The chart here may arm teenagers with only one side of a complicated picture, but if it gets them thinking about what and why they buy rather than being remote-controlled consumer zombies, then that’s a plus for us all.
Maybe the chart does make a strange case for Fruit Loops. But remember, Mom and Dad, after a discussion of how “bad” cereals can happen to “good” companies, you can say: “Now eat your Kellogg’s Special K. It meets your minimum daily social requirements.”
Alice Kahn is a staff writer for the San Francisco Chronicle.
SHOPPING FOR A BETTER WORLD
Making the grade–an explanation of the ratings
The four categories fall in the following order: environment, minorities, women, and disclosure. Grades are based on information from the companies, public documents, and advisers who are experts in the categories. For a fuller explanation, see Students Shopping for a Better World.
A= Strong companywide environmental programs; at least three minorities on board of directors or among top officers; at least four women on board of directors or among top officers; provides up-to- date, useful material on its social programs.
C= Mixed record or only moderate environmental effort; two minorities on board or among top officers; two women on same; provides some information.
F= Poor record of major violations, accidents, and/or lobbying against environmental policies; one or no minorities on board or among top officers; one or no women on same; provides only basic information.
I= Not enough information for a grade.
Grades are in the following category order: environment, minorities, women, disclosure.
Best–General Mills: CAAA; Kellogg: AAAA; Quaker Oats : CAAA; Seventh Generation: ACAA; Stonyfield Farm : ACAA
Worst–American Home Products: FFCA; Borden: FACA; Philip Morris : FAAF; RJR Nabisco : FICF
Best–Esprit: AAAA; Levi Strauss: CIAA; Lost Arrow: AFAA ; NaNa Trading Co.: AFAA; Sara Lee: CCAA; Seventh Generation: ACAA
Worst–LA Gear: IIFF; Land’s End: IIFF; Liz Claiborne: IIAF; Nike: CFCA; Reebok International: CIFF; Russell: CIFF
Best–Carter-Hawley: ACAA; Dayton-Hudson: AAAA; Nordstrom AAAA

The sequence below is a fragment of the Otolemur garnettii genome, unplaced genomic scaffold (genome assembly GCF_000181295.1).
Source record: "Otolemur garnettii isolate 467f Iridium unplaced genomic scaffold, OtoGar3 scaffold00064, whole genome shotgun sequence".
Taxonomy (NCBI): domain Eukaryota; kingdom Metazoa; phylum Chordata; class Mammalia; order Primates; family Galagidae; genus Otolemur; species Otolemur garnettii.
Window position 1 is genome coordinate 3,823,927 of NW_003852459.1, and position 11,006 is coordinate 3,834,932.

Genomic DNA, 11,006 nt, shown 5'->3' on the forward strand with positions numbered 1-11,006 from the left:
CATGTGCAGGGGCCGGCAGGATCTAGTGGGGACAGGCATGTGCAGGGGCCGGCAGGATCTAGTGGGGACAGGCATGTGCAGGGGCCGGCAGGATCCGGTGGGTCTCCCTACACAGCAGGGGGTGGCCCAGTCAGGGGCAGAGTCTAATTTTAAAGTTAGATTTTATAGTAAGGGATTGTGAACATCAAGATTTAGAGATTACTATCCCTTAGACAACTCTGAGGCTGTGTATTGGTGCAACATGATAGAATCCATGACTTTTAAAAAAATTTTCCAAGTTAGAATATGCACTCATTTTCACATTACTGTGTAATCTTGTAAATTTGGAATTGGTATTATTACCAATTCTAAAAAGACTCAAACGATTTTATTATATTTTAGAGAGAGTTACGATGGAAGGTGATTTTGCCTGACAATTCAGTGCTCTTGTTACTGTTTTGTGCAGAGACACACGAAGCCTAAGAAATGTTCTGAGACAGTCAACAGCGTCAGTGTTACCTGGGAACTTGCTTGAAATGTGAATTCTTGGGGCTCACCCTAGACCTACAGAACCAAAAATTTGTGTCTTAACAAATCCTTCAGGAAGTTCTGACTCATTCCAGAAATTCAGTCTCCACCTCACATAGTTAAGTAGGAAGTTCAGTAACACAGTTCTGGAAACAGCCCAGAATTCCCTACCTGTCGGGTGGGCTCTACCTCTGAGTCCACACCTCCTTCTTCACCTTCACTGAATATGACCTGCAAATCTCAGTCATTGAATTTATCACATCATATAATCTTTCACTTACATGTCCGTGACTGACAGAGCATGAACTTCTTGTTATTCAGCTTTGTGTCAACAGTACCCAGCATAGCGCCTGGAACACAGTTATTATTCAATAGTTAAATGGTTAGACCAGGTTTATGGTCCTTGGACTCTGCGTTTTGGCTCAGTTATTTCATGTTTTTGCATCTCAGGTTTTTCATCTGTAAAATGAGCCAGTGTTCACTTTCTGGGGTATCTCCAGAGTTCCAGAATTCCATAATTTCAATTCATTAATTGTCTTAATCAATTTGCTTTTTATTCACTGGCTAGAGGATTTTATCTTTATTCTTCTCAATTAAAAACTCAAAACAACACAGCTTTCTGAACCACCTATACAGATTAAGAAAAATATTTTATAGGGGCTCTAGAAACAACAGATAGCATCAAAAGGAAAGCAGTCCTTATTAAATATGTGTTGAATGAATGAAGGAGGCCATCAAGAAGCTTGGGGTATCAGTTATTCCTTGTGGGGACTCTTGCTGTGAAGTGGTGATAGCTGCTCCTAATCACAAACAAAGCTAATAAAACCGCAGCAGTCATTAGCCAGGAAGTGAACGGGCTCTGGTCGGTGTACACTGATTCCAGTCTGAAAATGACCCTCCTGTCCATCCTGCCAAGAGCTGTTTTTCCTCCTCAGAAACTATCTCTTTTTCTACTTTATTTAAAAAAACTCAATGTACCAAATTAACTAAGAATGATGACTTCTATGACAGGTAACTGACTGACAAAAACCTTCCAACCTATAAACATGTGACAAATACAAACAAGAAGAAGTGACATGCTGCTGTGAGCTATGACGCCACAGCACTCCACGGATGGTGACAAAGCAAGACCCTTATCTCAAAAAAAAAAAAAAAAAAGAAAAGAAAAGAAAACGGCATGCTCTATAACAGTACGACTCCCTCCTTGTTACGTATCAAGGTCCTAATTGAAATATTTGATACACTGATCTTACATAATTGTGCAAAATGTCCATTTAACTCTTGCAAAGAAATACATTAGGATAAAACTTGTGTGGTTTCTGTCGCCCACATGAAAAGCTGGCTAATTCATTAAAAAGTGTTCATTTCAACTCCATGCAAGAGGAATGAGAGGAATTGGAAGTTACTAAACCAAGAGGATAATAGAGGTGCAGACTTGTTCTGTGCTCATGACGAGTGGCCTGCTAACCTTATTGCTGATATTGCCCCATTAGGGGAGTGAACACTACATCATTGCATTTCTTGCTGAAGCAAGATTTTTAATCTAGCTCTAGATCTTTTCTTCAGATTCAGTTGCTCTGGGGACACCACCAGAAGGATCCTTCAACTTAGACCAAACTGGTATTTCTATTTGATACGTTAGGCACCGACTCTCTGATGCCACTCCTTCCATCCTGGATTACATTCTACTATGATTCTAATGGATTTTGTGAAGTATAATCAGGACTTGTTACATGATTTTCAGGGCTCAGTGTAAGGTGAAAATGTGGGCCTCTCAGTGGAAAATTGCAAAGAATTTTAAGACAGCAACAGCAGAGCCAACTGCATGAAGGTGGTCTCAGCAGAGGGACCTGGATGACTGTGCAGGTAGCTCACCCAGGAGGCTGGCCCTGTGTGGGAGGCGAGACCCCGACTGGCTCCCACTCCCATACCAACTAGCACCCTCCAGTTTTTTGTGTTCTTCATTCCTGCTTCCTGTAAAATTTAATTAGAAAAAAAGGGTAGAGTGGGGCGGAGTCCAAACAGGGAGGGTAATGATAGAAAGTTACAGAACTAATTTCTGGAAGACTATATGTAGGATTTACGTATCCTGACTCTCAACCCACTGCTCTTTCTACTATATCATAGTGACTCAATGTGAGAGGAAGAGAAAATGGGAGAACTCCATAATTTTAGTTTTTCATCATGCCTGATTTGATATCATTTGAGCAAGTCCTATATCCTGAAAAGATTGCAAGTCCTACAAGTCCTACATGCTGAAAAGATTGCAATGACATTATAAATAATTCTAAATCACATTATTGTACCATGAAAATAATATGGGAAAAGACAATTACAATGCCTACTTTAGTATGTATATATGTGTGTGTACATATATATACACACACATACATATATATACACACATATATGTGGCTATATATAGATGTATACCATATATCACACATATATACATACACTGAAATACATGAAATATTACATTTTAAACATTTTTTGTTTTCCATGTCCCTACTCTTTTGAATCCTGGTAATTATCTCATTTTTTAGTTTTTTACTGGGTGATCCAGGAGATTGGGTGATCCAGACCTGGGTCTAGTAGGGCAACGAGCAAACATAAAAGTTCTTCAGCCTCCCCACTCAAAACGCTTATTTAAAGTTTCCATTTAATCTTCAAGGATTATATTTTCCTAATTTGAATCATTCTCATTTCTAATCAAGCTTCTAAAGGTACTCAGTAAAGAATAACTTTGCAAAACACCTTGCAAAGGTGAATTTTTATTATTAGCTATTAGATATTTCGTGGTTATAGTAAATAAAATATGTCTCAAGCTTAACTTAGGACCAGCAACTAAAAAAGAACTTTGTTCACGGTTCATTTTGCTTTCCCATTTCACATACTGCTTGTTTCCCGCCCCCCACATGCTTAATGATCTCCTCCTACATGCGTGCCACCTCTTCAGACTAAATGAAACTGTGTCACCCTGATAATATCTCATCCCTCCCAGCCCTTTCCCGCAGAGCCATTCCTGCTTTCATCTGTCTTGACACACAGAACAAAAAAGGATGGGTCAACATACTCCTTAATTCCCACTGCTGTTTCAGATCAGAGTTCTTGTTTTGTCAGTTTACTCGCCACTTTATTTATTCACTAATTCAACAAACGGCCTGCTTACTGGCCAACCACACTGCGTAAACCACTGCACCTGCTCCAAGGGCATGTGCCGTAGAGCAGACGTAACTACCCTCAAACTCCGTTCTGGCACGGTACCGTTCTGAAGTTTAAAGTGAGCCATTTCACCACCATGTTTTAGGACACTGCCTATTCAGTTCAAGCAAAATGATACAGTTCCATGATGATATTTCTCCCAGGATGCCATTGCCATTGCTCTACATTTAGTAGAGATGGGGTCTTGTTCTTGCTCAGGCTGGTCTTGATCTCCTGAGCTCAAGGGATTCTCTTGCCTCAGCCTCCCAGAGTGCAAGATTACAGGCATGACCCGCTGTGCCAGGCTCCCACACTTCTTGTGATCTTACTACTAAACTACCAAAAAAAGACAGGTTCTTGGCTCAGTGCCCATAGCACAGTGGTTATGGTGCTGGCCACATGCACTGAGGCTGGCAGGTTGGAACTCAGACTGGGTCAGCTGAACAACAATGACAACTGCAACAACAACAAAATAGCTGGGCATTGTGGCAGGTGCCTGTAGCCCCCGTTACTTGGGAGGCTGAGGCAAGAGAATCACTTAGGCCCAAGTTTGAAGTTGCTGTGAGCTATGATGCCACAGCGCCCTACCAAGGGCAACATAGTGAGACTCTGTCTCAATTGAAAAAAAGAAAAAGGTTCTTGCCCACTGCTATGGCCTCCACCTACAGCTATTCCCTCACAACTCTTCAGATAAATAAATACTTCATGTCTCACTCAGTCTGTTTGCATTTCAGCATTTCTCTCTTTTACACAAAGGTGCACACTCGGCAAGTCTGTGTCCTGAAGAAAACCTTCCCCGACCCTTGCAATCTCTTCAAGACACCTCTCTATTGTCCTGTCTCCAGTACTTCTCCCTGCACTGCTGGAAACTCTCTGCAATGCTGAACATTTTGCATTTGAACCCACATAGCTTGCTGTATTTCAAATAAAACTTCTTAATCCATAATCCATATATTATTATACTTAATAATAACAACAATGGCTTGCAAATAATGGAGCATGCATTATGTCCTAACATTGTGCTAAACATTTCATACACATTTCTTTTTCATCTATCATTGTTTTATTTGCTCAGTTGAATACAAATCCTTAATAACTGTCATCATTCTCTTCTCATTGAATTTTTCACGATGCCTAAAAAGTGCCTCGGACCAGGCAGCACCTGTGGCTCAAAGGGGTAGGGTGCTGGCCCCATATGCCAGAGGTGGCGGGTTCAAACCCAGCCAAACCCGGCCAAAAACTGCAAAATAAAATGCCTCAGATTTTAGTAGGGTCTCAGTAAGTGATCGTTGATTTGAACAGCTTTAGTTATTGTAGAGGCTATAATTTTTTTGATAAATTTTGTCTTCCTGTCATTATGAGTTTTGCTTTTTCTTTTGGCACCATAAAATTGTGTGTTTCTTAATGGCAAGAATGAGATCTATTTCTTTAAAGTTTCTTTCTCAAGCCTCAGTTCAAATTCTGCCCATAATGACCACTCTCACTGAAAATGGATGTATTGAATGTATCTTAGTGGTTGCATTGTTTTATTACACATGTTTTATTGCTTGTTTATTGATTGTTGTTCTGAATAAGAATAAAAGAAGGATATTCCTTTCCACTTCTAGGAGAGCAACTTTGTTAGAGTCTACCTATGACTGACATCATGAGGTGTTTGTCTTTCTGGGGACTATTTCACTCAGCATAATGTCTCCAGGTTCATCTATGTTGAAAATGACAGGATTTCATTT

Worst–Genesco: CIFC; JC Penney: CICF; The Limited: IIAF; US Shoe: IIFF
Best–Rhino Records: AAAA; Sony: AACA; Time Warner: CAAA
Best–Colgate-Palmolive: AAAA; Johnson & Johnson; CAAA; Tom’s of Maine: ACAA
Worst–Pfizer: FICF; RJR Nabisco: FICF
Worst–Carter Wallace: CIFF; Unilever: CFFA
Best–Grand Metropolitan: CACA; PepsiCo: CAAA; Wendy’s International: AIAC
Worst–Allied-Lyons: CCCA; Imasco: IFCF; International Dairy Queen: CFCA; McDonald’s: CACC
Best–Mobil: FCCA; Phillips Petroleum: FCCA; Royal Dutch/Shell: CCFA
Worst–Sun Company: FIFF; Texaco: FFFA; USX: FFFF
Best–Aveda: AAAA; The Body Shop: ACAA; Colgate-Palmolive: AAAA; Johnson & Johnson: CAAA; Kiss My Face: ACAA
Worst–American Home Products: FFCA; Pfizer: FICF; Unilever: CFFA
Best–Aroma Vera: AAAA; Body Love Natural Cosmetics: AAAA; Estee Lauder: AIAC; Orjene Natural Cosmetics: AAAA; Rachel Perry: AAAA
Worst–American Home Products: FFCA; Carter Wallace: CIFF; Mem Co.: IIAC; Pfizer: FICF; Revlon: CIIF; Shiseido: IICF; Unilever: CFFA
Best–Aveda: AAAA; The Body Shop: ACAA; L’Oreal: CCAA; Procter & Gamble: CACA
Worst–Pfizer: FICF; Unilever: CFFA
Best–Borden: FACA; Gillette: CCCA; Halmark: CCAC; Minn. Mining &Mfg. (3M): CAAA
Worst–A.T. Cross: IIFF; Mead: FCCC
Best–Anheuser-Busch: CAAA; Ben & Jerry’s: ACAA; Campbell Soup: CAAA; General Mills: CAAA; Kellogg: AAAA; Newman’s Own: ACAA; PepsiCo: CAAA; Quaker Oats: CAAA; Seventh Generation: ACAA
Worst–Conagra: FICF; RJR Nabisco: FICF; TOPPS Chewing Gum: IIFF; United Biscuits: AFFF
Best–Birkenstock: ACAA; May Dept. Stores: ICAA; Stride-Rite: CIAC; Timberland: AFCA
Worst–Brown Group: IIFF; Interco: IIFF; LA Gear: IIFF; Nike: CFCA; Reebok International: CIFF; US Shoe: IIFF; Wolverine World Wide: IICF
Best–Cambpell Soup: CAAA; Clorox: AACA; Coca-Cola: CAAA; General Mills: CAAA; Newman’s Own: ACAA; PepsiCo: CAAA; Quaker Oats: CAAA